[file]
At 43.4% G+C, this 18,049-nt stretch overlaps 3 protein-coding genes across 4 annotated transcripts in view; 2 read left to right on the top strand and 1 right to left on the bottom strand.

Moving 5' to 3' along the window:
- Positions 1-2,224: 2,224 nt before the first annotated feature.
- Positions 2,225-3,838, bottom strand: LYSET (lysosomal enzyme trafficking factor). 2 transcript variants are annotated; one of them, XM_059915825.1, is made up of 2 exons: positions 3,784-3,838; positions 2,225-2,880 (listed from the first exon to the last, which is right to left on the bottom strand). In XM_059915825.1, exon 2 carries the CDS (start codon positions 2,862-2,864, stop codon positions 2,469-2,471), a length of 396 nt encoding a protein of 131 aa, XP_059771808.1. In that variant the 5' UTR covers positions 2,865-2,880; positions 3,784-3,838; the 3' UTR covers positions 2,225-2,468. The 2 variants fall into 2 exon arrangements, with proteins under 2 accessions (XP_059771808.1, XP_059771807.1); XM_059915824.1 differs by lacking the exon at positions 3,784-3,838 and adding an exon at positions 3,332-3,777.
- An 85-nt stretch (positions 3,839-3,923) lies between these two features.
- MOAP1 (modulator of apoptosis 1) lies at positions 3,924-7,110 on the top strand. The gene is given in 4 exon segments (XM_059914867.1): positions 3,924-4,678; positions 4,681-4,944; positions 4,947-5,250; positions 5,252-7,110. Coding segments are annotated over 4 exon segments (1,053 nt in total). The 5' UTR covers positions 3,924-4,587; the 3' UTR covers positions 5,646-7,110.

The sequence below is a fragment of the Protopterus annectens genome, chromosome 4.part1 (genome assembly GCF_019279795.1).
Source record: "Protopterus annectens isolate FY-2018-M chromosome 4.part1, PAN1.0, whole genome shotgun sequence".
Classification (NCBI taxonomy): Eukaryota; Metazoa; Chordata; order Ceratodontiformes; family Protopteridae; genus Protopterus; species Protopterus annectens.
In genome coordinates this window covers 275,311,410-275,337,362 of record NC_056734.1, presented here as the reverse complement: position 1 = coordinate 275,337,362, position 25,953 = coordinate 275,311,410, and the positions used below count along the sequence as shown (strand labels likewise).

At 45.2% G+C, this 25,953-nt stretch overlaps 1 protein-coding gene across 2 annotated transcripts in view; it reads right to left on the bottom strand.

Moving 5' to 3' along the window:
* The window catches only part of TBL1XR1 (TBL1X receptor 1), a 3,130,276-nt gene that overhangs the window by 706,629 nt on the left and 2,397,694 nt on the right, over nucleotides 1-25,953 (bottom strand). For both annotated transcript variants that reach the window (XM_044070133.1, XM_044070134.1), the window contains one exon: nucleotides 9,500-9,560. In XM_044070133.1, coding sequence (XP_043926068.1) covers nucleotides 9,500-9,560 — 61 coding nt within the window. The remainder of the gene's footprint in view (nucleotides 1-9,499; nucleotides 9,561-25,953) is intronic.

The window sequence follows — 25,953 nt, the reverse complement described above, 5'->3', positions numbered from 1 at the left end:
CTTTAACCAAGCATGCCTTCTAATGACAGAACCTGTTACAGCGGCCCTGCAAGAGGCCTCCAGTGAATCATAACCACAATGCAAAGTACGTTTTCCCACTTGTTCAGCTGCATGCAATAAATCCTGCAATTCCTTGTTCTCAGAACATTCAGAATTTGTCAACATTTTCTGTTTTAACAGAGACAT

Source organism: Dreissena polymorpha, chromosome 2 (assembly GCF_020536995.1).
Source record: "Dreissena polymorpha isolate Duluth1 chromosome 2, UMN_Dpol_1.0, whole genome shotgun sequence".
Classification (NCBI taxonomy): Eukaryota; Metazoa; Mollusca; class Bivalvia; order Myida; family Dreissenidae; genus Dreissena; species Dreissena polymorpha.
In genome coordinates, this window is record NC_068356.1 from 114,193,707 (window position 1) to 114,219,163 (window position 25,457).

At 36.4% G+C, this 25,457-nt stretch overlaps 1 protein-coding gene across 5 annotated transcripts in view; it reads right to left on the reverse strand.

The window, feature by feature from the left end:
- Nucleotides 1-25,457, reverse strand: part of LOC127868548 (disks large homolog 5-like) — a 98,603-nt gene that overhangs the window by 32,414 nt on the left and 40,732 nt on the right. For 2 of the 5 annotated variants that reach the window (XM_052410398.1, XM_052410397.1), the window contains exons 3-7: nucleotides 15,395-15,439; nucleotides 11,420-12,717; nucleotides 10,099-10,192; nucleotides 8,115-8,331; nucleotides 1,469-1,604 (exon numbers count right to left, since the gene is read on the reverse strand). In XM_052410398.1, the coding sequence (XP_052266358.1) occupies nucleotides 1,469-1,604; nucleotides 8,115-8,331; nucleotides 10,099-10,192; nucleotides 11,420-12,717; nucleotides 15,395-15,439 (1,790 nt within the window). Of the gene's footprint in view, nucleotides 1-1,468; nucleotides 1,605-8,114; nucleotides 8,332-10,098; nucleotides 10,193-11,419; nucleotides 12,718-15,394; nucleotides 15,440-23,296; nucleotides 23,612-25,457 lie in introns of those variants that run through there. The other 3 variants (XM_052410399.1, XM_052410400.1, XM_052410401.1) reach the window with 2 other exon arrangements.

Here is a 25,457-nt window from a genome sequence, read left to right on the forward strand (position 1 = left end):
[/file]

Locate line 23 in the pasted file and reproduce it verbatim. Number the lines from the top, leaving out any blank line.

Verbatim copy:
Here is a 25,457-nt window from a genome sequence, read left to right on the forward strand (position 1 = left end):